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Note: The information in this archived copy was accurate on the date of publication. Since then, Web sites have appeared and disappeared, companies have been merged and many other facts have changed. You may find references in this archived copy that are no longer accurate.

EOGN: Eastman's Online Genealogy Newsletter

A Weekly Summary of Events and
Topics of Interest to Online Genealogists

Vol. 5 No. 25 Ė June 17, 2000

This newsletter was sponsored by,
a leader in providing print and electronic
research information to genealogists.

To learn about Ancestry.comís
state-of-the-art online genealogy databases
and other fine products,
visit the companyís three Internet properties,,, and

Past issues of this Newsletter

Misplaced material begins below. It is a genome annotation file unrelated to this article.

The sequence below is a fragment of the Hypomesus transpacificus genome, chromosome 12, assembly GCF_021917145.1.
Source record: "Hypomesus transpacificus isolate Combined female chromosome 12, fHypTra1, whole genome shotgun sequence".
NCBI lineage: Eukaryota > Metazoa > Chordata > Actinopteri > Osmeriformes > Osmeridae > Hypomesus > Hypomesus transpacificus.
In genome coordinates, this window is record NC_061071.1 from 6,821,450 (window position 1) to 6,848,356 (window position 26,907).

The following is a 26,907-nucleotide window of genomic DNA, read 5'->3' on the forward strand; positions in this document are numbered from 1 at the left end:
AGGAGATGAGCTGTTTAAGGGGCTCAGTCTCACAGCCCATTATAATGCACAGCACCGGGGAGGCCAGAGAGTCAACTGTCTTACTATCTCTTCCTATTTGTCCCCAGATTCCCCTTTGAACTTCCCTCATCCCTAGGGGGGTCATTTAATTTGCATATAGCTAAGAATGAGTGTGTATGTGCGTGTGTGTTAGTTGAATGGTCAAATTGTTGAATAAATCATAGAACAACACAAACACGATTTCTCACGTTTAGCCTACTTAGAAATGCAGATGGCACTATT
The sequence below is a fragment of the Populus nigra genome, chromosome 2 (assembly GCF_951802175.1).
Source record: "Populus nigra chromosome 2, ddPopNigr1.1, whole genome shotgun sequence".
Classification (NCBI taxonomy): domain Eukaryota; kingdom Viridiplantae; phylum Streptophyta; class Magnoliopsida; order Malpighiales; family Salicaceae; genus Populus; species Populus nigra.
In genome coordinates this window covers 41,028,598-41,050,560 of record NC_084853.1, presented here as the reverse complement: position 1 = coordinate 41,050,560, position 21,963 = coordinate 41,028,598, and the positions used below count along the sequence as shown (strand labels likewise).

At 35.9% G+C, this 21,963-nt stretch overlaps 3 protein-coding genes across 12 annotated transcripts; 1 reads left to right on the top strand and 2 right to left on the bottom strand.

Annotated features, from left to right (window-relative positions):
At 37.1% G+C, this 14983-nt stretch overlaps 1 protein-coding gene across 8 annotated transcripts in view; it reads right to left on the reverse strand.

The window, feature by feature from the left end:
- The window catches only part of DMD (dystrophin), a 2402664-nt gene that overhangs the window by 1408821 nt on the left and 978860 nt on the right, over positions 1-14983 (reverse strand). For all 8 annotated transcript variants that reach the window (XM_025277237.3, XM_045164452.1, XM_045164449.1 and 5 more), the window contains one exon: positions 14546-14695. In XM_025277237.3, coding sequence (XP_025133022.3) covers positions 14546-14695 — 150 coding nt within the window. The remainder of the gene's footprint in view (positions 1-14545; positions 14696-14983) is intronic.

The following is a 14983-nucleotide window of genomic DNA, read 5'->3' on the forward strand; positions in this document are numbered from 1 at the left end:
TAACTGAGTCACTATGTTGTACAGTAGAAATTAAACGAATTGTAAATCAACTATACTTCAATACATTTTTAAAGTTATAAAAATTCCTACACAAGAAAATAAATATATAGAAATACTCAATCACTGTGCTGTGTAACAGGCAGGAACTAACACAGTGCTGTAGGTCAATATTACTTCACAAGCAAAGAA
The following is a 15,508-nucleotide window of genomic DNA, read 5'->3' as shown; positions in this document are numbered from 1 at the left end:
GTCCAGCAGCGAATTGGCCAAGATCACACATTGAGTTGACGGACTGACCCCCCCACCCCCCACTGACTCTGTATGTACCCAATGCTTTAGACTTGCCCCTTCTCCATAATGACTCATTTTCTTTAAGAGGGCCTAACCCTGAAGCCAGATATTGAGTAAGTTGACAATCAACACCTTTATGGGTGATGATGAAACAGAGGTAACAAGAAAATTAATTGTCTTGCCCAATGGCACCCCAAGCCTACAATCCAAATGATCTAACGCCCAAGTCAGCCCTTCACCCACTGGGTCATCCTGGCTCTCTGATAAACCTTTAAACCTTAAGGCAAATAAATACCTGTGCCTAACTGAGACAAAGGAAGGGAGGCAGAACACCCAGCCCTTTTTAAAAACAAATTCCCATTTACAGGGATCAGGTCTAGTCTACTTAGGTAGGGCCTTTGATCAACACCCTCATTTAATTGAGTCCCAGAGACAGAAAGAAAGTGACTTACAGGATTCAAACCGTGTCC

are available at:

Copyright (C) 2000 by Richard W. Eastman. All rights reserved.

If you do contact any of the companies or societies mentioned in this newsletter, please tell them that you read about their services in this newsletter.


- Heritage Quest Completes Digitization of Entire U.S. Census
- Conference of the Century in Fort Wayne, Indiana
- Savageís Genealogical Dictionary is now Online
- Recent Announcements


One of the more interesting announcements at the recent National Genealogical Societyís annual conference was that of a new service, called I had a chance to use it this week for quite a while. This online service is a collaborative database where users pool their knowledge and records to build one huge, shared database. Unlike some of the other online services that accept GEDCOM files and then allow other users to search across the many files, really has only one database. Everyone contributes to that database although each record is tagged as to who submitted it. This online database can be available to all users or can be kept private, at the discretion of the person who contributed the data.